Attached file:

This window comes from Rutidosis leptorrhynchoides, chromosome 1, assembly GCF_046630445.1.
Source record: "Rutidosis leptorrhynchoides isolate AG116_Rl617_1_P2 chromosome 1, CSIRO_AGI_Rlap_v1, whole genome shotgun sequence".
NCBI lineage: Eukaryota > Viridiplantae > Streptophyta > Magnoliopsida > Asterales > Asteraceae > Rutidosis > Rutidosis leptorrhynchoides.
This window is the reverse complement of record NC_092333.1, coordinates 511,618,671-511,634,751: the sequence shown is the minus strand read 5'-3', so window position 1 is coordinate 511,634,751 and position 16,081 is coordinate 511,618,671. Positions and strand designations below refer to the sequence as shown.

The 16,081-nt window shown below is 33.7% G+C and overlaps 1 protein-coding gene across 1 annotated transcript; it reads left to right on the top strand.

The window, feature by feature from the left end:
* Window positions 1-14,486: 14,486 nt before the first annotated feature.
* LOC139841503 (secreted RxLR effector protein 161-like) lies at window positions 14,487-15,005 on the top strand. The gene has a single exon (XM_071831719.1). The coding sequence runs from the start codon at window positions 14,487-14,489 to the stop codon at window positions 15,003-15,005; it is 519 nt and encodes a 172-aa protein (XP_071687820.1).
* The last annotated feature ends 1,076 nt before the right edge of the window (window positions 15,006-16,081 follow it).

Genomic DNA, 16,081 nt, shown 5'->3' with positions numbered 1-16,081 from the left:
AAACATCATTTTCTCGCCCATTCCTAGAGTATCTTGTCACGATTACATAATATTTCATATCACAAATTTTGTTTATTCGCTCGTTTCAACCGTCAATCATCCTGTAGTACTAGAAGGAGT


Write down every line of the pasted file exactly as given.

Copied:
This window comes from Rutidosis leptorrhynchoides, chromosome 1, assembly GCF_046630445.1.
Source record: "Rutidosis leptorrhynchoides isolate AG116_Rl617_1_P2 chromosome 1, CSIRO_AGI_Rlap_v1, whole genome shotgun sequence".
NCBI lineage: Eukaryota > Viridiplantae > Streptophyta > Magnoliopsida > Asterales > Asteraceae > Rutidosis > Rutidosis leptorrhynchoides.
This window is the reverse complement of record NC_092333.1, coordinates 511,618,671-511,634,751: the sequence shown is the minus strand read 5'-3', so window position 1 is coordinate 511,634,751 and position 16,081 is coordinate 511,618,671. Positions and strand designations below refer to the sequence as shown.

The 16,081-nt window shown below is 33.7% G+C and overlaps 1 protein-coding gene across 1 annotated transcript; it reads left to right on the top strand.

The window, feature by feature from the left end:
* Window positions 1-14,486: 14,486 nt before the first annotated feature.
* LOC139841503 (secreted RxLR effector protein 161-like) lies at window positions 14,487-15,005 on the top strand. The gene has a single exon (XM_071831719.1). The coding sequence runs from the start codon at window positions 14,487-14,489 to the stop codon at window positions 15,003-15,005; it is 519 nt and encodes a 172-aa protein (XP_071687820.1).
* The last annotated feature ends 1,076 nt before the right edge of the window (window positions 15,006-16,081 follow it).

Genomic DNA, 16,081 nt, shown 5'->3' with positions numbered 1-16,081 from the left:
AAACATCATTTTCTCGCCCATTCCTAGAGTATCTTGTCACGATTACATAATATTTCATATCACAAATTTTGTTTATTCGCTCGTTTCAACCGTCAATCATCCTGTAGTACTAGAAGGAGT